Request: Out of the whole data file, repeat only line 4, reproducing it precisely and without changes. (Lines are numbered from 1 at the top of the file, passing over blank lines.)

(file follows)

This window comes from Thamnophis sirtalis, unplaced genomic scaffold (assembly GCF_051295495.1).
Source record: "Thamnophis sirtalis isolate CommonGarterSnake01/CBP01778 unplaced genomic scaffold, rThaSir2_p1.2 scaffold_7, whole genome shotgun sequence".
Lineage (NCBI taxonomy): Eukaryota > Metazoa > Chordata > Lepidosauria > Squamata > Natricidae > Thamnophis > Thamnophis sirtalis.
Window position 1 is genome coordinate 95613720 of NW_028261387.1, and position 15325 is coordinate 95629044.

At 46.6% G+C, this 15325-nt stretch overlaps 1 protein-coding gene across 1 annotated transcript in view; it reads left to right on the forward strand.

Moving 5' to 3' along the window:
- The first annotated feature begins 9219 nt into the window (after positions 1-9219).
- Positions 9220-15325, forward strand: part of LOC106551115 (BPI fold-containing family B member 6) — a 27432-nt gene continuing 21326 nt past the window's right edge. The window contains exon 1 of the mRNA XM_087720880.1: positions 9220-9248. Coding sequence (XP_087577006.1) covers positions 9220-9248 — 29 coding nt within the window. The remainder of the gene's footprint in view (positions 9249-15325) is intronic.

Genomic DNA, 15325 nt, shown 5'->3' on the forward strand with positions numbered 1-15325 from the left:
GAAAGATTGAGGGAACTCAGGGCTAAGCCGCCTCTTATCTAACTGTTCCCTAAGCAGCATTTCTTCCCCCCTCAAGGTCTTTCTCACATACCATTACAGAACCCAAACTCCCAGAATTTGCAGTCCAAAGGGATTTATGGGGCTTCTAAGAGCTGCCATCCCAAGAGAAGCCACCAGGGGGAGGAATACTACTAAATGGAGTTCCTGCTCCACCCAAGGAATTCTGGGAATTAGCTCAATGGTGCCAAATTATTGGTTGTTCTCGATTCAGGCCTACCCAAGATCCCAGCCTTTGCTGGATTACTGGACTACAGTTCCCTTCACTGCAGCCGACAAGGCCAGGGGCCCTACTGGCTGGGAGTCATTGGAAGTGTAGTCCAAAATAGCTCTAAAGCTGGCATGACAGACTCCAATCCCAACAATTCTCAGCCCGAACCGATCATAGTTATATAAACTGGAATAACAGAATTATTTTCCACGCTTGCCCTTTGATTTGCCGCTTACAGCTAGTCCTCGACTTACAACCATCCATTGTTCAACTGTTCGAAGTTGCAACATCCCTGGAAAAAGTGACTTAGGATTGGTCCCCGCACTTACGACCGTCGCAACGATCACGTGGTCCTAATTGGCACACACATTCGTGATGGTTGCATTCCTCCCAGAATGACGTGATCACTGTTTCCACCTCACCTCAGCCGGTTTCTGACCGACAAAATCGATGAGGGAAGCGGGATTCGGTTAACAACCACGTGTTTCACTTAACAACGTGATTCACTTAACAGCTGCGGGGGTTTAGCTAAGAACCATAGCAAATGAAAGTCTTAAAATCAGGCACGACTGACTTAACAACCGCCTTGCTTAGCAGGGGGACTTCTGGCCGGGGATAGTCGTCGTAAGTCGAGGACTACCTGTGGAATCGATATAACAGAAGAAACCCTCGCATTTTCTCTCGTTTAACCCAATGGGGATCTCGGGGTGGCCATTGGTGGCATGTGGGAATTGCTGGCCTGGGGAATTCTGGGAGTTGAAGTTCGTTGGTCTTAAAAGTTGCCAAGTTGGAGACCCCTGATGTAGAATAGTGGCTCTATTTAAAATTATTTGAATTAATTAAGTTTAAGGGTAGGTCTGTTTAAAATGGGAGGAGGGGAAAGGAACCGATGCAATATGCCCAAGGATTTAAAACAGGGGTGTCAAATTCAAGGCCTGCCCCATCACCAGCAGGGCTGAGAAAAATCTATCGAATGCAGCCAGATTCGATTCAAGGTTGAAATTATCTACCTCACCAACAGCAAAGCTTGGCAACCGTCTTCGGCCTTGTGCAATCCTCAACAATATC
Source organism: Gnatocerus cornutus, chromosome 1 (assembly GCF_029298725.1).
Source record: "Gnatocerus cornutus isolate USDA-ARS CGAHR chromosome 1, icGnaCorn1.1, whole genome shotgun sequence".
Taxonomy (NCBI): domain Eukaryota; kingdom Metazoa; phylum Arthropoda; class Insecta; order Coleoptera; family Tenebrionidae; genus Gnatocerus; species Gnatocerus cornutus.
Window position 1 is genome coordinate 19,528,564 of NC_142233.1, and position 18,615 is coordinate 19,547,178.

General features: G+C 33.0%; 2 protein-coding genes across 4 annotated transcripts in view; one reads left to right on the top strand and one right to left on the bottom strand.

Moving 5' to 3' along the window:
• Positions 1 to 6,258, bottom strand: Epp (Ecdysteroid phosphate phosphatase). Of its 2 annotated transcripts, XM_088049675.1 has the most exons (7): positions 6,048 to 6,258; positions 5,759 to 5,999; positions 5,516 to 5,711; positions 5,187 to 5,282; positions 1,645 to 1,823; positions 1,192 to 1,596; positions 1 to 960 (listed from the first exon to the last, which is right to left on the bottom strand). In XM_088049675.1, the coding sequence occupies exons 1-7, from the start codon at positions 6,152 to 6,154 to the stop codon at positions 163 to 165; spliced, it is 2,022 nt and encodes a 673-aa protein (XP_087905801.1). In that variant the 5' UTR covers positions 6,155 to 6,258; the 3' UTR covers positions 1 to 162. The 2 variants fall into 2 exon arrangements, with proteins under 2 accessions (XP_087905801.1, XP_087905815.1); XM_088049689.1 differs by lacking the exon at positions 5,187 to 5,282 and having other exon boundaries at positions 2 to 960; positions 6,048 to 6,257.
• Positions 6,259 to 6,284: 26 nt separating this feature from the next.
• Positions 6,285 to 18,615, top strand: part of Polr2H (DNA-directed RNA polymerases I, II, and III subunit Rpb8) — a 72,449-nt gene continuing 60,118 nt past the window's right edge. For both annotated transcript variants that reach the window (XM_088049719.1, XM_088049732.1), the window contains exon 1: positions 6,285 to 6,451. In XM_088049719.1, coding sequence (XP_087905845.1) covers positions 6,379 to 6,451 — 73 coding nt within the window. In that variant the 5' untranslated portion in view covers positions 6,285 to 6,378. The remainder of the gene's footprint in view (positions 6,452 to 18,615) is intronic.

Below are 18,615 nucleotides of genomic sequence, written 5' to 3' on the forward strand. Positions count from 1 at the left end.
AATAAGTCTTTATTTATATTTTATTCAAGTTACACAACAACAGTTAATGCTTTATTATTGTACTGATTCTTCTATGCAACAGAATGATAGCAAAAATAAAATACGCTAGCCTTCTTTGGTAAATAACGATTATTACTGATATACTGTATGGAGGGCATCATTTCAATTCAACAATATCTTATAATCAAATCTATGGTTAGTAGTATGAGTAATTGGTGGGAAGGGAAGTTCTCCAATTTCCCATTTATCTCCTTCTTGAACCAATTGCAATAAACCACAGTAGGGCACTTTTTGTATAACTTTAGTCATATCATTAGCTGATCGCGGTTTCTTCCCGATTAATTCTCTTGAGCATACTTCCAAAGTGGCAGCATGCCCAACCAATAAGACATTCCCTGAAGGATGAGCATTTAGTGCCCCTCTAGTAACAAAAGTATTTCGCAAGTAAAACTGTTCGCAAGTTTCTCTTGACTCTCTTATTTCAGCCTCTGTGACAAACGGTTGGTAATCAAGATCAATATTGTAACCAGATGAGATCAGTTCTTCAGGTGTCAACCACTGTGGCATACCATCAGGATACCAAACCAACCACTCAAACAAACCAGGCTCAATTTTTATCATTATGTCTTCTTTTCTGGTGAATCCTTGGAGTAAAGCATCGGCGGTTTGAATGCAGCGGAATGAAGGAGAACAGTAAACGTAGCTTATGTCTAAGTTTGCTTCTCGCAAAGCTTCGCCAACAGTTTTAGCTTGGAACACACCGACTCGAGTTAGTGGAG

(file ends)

Window position 1 is genome coordinate 95613720 of NW_028261387.1, and position 15325 is coordinate 95629044.